The fantastic thing about this trick is that it worked even though everyone knows that abortion is not the same thing as “killing babies.” That’s part of why it worked. Others might respond by talking about the actual status and personhood of a zygote relative to that of …

See? The rest of that sentence is irrelevant because the subject has already been changed. We’re talking about abortion now, not justice. And this new conversation about this new subject will only be allowed to be discussed in terms of the polarizing caricature of baby-killing. This may be a wholly disingenuous and misleading framework for that conversation, but misleading was the goal here in the first place. This conversation was designed and intended to lead us away. It’s purpose was to change the subject.

And it worked. It still works. Which brings us back to Jake Chapman, defender of violence and intimidation against transgender people. Chapman has read the playbook:

Much of the Senate debate of the bill was taken up by Chapman’s attempt to classify the unborn … to the list of Iowans protected by hate crime laws.

Chapman provided lengthy and detailed descriptions of abortion procedures over the objections of other lawmakers. … Chapman insisted his graphic descriptions of abortion were relevant, and he said the Senate had “failed in its most basic responsibility” to protect “a right to life.”

Kedarie Johnson, 16, was shot to death in an alleyway–

Shut up, baby-killers.

That’s what this is for.

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beslayed
783 days ago
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popular
799 days ago
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b12
796 days ago
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Great to see slacktivist in the people have spoken!
Technicalleigh
799 days ago
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OMG THIS. Thank you, @popular.
SF Bay area, CA (formerly ATL)
notadoctor
799 days ago
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Doesn't get much balder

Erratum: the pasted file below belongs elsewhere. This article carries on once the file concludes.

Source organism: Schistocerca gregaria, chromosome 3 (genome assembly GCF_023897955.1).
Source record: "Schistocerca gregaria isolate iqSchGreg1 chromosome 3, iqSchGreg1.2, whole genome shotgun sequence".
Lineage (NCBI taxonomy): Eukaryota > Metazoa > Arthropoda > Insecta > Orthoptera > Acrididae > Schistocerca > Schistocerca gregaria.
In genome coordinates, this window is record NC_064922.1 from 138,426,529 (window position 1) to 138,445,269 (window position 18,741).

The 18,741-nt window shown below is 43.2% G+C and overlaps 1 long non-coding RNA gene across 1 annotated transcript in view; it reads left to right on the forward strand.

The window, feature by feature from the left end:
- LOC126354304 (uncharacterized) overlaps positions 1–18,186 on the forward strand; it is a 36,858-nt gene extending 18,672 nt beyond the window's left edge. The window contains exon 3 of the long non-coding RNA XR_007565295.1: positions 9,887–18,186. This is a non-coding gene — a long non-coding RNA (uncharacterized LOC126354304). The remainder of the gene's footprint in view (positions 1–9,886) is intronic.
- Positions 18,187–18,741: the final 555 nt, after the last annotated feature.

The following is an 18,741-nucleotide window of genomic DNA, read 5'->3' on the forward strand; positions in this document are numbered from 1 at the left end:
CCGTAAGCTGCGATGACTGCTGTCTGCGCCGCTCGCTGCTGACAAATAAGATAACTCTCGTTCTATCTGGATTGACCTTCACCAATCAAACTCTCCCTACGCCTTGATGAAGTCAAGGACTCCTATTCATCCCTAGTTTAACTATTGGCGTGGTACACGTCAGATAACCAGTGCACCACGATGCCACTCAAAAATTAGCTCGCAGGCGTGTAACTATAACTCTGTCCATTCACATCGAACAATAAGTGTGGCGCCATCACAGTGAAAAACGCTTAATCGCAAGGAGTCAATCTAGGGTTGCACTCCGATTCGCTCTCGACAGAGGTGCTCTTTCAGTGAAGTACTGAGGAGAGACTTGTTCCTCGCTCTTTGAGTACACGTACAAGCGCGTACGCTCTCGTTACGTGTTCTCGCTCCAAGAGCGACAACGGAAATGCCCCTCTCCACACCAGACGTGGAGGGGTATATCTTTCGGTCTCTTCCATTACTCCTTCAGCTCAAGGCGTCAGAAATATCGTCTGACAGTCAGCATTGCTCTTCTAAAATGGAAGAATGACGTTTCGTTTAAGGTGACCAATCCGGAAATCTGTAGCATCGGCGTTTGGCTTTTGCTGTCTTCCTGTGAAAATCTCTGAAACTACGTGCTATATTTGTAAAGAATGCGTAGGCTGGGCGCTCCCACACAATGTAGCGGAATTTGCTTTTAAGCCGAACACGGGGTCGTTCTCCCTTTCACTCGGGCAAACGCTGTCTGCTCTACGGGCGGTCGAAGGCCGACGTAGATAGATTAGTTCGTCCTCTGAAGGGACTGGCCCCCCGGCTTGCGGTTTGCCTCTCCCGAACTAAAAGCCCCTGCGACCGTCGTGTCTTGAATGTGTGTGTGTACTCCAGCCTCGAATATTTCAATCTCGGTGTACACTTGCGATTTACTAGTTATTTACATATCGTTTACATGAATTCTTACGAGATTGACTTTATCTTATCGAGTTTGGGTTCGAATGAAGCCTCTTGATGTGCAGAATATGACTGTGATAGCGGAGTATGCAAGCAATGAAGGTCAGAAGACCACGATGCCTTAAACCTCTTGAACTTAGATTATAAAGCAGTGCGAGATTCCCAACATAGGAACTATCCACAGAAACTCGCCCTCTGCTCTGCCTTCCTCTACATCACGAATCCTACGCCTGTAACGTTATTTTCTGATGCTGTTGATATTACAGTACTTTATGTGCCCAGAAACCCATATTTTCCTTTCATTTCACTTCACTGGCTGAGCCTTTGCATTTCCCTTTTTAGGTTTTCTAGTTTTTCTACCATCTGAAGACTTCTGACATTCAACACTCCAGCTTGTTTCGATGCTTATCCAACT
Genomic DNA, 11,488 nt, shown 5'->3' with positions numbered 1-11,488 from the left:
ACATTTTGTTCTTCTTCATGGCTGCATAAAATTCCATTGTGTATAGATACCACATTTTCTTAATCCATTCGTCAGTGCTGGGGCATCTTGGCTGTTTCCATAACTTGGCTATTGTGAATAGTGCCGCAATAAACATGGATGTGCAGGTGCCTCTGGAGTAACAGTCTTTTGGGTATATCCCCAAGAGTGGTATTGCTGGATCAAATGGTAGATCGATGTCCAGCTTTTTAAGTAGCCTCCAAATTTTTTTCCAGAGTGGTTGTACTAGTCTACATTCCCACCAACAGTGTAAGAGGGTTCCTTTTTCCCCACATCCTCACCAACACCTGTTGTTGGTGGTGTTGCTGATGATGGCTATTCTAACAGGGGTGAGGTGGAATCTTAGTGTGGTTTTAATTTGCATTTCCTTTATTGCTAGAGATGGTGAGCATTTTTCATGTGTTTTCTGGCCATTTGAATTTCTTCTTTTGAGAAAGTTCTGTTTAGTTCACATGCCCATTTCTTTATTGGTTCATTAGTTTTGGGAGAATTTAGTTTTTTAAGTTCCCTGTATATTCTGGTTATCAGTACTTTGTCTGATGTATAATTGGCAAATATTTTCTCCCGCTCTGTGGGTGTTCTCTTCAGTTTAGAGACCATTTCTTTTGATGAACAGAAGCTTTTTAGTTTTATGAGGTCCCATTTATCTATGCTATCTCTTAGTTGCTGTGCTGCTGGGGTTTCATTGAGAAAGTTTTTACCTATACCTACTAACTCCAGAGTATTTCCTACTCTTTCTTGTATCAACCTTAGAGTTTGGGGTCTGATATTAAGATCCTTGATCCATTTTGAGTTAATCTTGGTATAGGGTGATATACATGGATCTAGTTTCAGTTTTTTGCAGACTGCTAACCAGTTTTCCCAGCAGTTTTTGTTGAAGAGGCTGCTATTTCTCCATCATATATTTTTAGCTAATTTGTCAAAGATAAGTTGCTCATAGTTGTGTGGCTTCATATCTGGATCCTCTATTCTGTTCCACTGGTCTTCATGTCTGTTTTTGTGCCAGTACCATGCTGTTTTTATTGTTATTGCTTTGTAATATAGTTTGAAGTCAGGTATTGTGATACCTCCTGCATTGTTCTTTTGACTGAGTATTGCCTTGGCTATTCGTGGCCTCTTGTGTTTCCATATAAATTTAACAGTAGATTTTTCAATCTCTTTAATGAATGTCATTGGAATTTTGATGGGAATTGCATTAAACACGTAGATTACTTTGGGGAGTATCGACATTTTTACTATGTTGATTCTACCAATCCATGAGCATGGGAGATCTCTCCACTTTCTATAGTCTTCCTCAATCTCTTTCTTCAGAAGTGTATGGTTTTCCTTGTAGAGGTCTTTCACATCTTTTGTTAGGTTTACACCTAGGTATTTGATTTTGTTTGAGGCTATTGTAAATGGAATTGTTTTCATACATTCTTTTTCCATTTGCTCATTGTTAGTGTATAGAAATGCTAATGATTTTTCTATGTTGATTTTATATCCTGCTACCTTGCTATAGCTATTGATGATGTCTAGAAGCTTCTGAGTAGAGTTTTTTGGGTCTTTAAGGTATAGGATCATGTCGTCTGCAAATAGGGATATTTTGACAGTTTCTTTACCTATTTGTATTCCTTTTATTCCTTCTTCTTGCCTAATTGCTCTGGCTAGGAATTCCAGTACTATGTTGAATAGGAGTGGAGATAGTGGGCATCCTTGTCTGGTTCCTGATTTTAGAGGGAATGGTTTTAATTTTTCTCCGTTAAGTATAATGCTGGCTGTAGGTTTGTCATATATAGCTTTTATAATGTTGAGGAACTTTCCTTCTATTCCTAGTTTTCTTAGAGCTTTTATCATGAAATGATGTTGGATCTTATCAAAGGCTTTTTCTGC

Oakland, CA

"I know I’ve told this story before, but my abusive ex refused to let me take birth control. I was..."

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I know I’ve told this story before, but my abusive ex refused to let me take birth control. I was on the pill until he found them in my purse.

I went to the Student Health Center—they were completely unhelpful, choosing to lecture me about the importance of safe sex (recommending condoms) instead of actually listening to my problem.

Then I went to Planned Parenthood. The Nurse Practitioner took one look at my fading bruises and stopped the exam. She called in the doctor. The doctor came in and simply asked me: “Are you ready to leave him?” When I denied that I was being abused, she didn’t argue with me. She just asked me what I needed. I said I need a birth control method that my boyfriend couldn’t detect. She recommended a few options and we decided on Depo.

When I told her that my boyfriend read my emails and listened to my phone messages and was known to follow me, she suggested to do the Depo injections at off hours when the clinic was normally closed. She made a note in my chart and instructed the front desk never to leave messages for me—instead, she programmed her personal cell phone number into my phone under the name “Nora”. She told me she would call me to schedule my appointments; she wouldn’t leave a message, but I should call her back when I was able to.

And that was it. No judgment. No lecture. She walked me to the door and told me to call her day or night if I needed anything. That she lived 5 blocks from campus and would come get me. That I wasn’t alone. That she just wanted me to be safe.

I never called her to come to my rescue. But I have no doubt that she would have come if I had called. She kept me on Depo for a year, giving me those monthly injections in secret, helping me prevent a desperately unwanted pregnancy.

I cannot thank Planned Parenthood enough for the work they do.



-

Curious Georgiana

always reblog.

(via housewifeswag)

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beslayed
783 days ago
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popular
810 days ago
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JayM
809 days ago
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.
Atlanta, GA
jhamill
810 days ago
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Fuck the Republican party for waging a culture war against Planned Parenthood.
California
Technicalleigh
810 days ago
additional stars are required for that comment: ★ ★ ★
MotherHydra
806 days ago
The creepy religious obsession with someone else's genitalia and reproductive inclinations make my skin crawl.

Obama repeats 600-year-old argument against printing press at SXSW, only directed at the Internet

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There’s a thread in the Technology section of Reddit right now quoting a part of Obama’s opening speech at SXSW, and in the thread, the discussion makes the point that it sounds like when the establishment was afraid of the printing press 600 years ago: